For his second English-language film, Fernando Meirelles, one of the most visually expressive filmmakers working today, has chosen to make a film about people who have gone blind. It would be a sick joke if Meirelles didn't take it so seriously, translating his visual flair into a story that allows the audience a sight that none of the characters, save one, can have. Blindness, an adaptation of Jose Saramago's allegorical novel, is a brutal slog in some parts, but it also powerfully lifts the veil on human decency, revealing the worms, dirt and brutality that lurk underneath.

The movie starts as some of the best end-of-the-world stories do, with unrelated residents of an unnamed city suddenly, inexplicably going blind. Chief among them is The Doctor (Mark Ruffalo), who treats the first man struck with the blindness (Yusuke Iseya) and goes blind himself the next day. Though the Doctor's Wife (Julianne Moore) is not blind herself, she goes with her husband to a quarantine facility, where they are joined by increasingly more victims of what's being called "The White Sickness." We see various news reports and government summits trying to solve the crisis, but soon we are trapped within the crumbling mental facility that grows ever more crowded with the blind.

The only sighted person in the building, the Doctor's Wife is the only one to bear witness of the fetid, miserable cell, and she and her husband do their best to maintain order and a sense of democracy. But as food shipments grow scarcer, and the outside world seemingly abandons them, a man who dubs himself the King of Ward Three (Gael Garcia Bernal) stages a coup, hoarding food and demanding bribes from the other wards. At first it's jewelry, but soon women from each ward are being recruited as collateral.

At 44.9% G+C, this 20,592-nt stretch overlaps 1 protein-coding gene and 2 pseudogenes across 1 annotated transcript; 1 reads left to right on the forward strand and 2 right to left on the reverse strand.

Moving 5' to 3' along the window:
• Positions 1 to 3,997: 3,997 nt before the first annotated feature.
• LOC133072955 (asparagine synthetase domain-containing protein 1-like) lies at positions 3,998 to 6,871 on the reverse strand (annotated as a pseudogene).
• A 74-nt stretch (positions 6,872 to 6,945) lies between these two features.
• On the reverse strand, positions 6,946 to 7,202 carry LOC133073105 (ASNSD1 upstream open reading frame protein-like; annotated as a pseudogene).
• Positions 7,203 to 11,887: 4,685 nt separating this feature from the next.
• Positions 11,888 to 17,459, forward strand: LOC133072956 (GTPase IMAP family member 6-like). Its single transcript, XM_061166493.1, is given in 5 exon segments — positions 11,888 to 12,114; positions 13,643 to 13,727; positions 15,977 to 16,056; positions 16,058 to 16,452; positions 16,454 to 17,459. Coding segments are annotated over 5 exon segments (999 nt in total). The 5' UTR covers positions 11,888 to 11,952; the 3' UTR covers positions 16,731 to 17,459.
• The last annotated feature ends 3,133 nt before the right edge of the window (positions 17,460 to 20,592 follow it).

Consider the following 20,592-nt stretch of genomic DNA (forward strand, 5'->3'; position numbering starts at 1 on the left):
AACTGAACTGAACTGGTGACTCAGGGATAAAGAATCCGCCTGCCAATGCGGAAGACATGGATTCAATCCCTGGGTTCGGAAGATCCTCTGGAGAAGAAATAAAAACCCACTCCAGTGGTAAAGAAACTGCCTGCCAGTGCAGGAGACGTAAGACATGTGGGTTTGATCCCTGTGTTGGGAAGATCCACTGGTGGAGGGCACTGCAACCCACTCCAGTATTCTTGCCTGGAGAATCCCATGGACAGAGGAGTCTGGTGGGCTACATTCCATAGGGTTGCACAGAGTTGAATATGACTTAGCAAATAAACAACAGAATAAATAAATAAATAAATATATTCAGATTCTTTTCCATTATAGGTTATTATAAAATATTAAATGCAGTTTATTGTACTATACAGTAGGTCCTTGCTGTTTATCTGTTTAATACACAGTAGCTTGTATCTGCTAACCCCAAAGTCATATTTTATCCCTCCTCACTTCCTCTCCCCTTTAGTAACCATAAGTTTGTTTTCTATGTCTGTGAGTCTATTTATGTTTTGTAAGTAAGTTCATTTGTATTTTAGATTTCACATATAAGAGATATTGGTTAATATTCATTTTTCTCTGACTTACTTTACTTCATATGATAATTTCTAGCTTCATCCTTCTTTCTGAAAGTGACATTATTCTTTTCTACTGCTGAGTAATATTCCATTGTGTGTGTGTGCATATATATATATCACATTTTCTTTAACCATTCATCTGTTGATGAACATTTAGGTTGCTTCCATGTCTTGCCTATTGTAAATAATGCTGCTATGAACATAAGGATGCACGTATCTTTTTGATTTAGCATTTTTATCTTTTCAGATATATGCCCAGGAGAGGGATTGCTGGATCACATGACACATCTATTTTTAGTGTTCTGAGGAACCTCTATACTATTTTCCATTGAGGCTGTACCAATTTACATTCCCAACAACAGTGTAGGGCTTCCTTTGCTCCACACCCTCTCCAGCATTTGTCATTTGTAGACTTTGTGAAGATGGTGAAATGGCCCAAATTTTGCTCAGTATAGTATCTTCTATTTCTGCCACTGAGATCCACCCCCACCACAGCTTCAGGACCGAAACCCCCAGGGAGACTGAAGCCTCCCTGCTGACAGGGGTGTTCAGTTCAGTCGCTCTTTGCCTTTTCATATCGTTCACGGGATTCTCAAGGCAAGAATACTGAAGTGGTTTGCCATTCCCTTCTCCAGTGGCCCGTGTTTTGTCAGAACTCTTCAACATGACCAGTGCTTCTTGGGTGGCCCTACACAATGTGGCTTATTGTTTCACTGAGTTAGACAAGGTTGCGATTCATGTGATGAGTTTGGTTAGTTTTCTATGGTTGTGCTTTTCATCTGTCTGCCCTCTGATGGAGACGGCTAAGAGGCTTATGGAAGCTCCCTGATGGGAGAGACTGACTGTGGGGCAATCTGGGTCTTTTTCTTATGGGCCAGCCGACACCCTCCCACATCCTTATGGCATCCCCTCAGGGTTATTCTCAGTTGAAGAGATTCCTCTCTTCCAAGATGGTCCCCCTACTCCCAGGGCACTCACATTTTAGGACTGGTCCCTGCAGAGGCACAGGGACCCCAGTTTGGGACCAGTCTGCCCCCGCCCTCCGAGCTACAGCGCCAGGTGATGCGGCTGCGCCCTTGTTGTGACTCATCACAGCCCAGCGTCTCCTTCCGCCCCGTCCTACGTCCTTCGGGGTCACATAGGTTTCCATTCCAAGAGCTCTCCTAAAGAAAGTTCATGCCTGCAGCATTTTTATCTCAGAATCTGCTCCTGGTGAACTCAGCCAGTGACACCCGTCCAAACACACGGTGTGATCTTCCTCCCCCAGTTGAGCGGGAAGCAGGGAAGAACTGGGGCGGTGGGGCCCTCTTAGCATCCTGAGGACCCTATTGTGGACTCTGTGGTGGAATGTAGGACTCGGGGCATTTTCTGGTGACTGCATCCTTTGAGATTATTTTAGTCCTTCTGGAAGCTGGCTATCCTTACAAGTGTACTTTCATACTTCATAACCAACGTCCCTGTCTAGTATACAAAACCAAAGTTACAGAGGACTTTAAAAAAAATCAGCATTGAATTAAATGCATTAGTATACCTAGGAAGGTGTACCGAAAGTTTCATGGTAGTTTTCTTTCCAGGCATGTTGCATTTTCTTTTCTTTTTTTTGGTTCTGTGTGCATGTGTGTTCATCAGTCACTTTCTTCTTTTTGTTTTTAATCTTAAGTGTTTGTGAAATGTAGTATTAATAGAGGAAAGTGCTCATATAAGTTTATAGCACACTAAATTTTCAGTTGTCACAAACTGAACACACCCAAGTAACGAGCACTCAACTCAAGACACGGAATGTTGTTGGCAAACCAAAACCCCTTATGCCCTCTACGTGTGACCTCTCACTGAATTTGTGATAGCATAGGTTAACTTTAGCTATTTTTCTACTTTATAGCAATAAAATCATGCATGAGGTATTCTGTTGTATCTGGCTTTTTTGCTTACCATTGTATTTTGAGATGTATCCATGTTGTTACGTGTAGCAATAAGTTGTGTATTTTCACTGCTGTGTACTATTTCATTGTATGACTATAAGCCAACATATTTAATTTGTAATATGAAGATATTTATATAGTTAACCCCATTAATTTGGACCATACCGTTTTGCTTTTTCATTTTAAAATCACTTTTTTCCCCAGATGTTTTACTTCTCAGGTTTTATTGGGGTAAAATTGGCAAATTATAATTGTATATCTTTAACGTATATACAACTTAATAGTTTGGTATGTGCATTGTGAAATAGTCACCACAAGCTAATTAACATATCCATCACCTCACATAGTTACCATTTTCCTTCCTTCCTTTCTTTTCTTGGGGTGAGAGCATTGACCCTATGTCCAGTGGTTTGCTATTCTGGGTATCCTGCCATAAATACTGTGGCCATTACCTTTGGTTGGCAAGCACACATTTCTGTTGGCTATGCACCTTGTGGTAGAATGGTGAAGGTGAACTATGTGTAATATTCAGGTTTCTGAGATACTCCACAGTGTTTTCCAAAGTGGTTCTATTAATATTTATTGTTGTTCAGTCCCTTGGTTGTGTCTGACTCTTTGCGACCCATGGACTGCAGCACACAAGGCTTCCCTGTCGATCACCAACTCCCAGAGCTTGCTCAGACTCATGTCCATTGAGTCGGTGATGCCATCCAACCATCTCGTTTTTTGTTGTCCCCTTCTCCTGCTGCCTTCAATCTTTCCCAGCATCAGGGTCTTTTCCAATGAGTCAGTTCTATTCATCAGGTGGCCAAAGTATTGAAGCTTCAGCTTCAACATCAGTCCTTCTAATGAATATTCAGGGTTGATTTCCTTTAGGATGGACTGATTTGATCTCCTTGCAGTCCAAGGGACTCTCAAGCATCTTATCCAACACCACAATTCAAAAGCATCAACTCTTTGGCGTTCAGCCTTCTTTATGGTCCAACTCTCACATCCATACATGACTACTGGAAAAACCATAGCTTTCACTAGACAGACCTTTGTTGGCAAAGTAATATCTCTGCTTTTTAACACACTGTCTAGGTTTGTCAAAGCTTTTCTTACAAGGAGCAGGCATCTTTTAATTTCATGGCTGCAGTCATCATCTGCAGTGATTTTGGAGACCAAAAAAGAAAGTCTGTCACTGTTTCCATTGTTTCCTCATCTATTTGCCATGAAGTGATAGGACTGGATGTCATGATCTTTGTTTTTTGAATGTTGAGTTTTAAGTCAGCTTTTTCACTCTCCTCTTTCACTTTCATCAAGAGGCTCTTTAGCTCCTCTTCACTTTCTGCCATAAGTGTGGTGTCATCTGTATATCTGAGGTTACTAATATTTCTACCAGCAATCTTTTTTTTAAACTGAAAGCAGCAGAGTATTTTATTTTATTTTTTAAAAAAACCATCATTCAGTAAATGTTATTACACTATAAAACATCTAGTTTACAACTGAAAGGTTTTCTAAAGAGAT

Filming so much of his movie inside cramped, disgusting quarters, Meirelles makes the most of his camera, washing out the film's colors to emulate the "white" blindness, using quick cuts and all kinds of crazy camera angles both to convey the sense of growing madness in the hospital and emphasize the audience's gift of sight. There's an issue of voyeurism here, in what the audience can see that the characters cannot, but Meirelles unfortunately ignores it for the large part. Had he indicted the audience as voyeur, as Hitchcock and so many horror directors have done, he could have truly distinguished his film from the novel; instead the literary roots stick to the film a little too closely, particularly in the conceit of giving no names to its characters.

Bear with me while I get a little theoretical here. Allegories work in novels, and have for centuries, because characters that exist only in your mind can stand for anything-- pigs can stand for Russian communists, the Salem Witch Trials can stand for McCarthyism, etc. But film is exceedingly literal, with each character represented by a single actor, so that the Doctor's Wife may be intended as a larger symbol of humanity, but is always also Julianne Moore. In that way the scale of Blindness becomes diminished, a story about one nightmare in one quarantine ward, rather than the sweeping metaphor the novel likely is.

The stellar performances (particularly from Moore, Ruffalo and Bernal), impeccable production design and stirring, though occasionally flashy, cinematography make Blindness worth the suffering it inflicts on its audiences. It doesn't quite reach the allegorical, accusatory heights it seems to aim for, but it offers a chance for stark reflection, and invites the audience to make the leap from the fictional blindness to whatever real-life disaster is happening today. A sharp view of humanity with a glimmer of hope, Blindness is a movie for our times-- flawed, brutal, with key moments of brilliance.

Katey Rich

Staff Writer at CinemaBlend